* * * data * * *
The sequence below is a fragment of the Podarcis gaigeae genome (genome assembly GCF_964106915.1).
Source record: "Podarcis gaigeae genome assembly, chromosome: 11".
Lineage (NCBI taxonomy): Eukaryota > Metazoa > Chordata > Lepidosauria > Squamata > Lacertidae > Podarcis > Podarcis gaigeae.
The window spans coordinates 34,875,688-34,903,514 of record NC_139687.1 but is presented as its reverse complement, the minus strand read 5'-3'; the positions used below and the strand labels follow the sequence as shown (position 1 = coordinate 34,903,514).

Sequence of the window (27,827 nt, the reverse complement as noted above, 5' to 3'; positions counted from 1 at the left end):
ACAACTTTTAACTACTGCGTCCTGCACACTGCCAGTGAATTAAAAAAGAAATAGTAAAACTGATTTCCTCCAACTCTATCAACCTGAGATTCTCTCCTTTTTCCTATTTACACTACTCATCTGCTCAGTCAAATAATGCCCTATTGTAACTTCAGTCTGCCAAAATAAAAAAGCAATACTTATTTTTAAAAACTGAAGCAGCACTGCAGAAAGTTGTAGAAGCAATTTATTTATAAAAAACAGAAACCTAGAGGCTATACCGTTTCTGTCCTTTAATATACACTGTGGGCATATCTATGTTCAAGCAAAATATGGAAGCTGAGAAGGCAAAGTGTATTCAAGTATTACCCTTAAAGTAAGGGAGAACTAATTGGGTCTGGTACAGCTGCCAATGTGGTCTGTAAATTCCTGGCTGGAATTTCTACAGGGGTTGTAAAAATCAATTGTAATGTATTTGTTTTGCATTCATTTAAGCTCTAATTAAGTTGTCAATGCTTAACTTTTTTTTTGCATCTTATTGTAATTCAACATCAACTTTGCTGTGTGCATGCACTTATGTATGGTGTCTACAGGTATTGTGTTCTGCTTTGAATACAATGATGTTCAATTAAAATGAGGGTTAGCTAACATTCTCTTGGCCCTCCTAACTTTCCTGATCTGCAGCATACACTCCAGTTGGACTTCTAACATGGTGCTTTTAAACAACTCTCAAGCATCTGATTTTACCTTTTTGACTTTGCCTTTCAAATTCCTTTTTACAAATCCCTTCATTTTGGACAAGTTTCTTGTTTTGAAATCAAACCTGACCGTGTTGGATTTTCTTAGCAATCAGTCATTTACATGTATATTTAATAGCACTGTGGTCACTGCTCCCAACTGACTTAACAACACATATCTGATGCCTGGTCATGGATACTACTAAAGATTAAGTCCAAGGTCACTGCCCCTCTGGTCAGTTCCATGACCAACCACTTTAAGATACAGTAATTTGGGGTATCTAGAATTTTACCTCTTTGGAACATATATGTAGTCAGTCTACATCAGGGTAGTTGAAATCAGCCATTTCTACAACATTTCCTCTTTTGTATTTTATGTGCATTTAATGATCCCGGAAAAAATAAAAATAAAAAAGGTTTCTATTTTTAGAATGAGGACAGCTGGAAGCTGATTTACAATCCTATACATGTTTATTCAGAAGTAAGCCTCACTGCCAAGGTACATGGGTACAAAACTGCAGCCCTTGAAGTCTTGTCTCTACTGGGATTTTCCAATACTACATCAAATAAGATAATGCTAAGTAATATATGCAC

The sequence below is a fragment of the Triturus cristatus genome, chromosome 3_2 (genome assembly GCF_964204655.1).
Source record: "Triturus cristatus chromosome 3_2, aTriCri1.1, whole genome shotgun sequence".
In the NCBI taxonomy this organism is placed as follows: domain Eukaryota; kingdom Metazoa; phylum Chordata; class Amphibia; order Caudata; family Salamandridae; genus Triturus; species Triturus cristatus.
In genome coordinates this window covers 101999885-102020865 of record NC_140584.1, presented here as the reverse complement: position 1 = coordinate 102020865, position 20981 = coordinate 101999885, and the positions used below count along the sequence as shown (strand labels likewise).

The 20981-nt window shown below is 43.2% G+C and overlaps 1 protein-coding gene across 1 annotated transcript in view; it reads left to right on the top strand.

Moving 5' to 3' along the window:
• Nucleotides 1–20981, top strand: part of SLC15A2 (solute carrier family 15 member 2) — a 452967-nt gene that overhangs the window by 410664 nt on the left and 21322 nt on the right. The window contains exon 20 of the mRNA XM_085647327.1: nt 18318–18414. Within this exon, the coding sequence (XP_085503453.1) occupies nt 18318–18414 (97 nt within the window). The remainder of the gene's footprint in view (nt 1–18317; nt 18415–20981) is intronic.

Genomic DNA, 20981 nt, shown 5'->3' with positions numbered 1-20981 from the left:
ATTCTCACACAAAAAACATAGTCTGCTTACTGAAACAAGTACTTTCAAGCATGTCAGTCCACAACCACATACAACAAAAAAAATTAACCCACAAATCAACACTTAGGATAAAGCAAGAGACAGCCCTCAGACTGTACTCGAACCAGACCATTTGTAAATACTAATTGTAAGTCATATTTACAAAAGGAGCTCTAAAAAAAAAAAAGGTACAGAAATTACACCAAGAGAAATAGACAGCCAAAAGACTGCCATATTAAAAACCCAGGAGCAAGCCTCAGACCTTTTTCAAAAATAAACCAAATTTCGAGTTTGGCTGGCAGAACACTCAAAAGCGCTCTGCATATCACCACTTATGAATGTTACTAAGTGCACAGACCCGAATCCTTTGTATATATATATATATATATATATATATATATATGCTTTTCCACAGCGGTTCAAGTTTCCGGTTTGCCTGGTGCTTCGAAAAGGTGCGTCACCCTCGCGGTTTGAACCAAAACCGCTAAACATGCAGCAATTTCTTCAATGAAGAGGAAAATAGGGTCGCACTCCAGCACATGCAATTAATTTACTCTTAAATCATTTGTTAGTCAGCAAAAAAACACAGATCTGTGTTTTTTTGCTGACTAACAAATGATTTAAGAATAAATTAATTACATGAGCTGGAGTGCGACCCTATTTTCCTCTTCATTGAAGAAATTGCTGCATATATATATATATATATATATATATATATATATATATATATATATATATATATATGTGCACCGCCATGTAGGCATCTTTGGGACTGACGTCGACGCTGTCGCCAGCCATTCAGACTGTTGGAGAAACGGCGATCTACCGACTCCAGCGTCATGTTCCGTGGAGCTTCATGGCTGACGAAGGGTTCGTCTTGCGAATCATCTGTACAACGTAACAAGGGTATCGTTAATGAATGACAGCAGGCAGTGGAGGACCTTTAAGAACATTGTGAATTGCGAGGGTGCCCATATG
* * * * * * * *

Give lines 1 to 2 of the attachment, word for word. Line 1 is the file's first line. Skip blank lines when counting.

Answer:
The sequence below is a fragment of the Podarcis gaigeae genome (genome assembly GCF_964106915.1).
Source record: "Podarcis gaigeae genome assembly, chromosome: 11".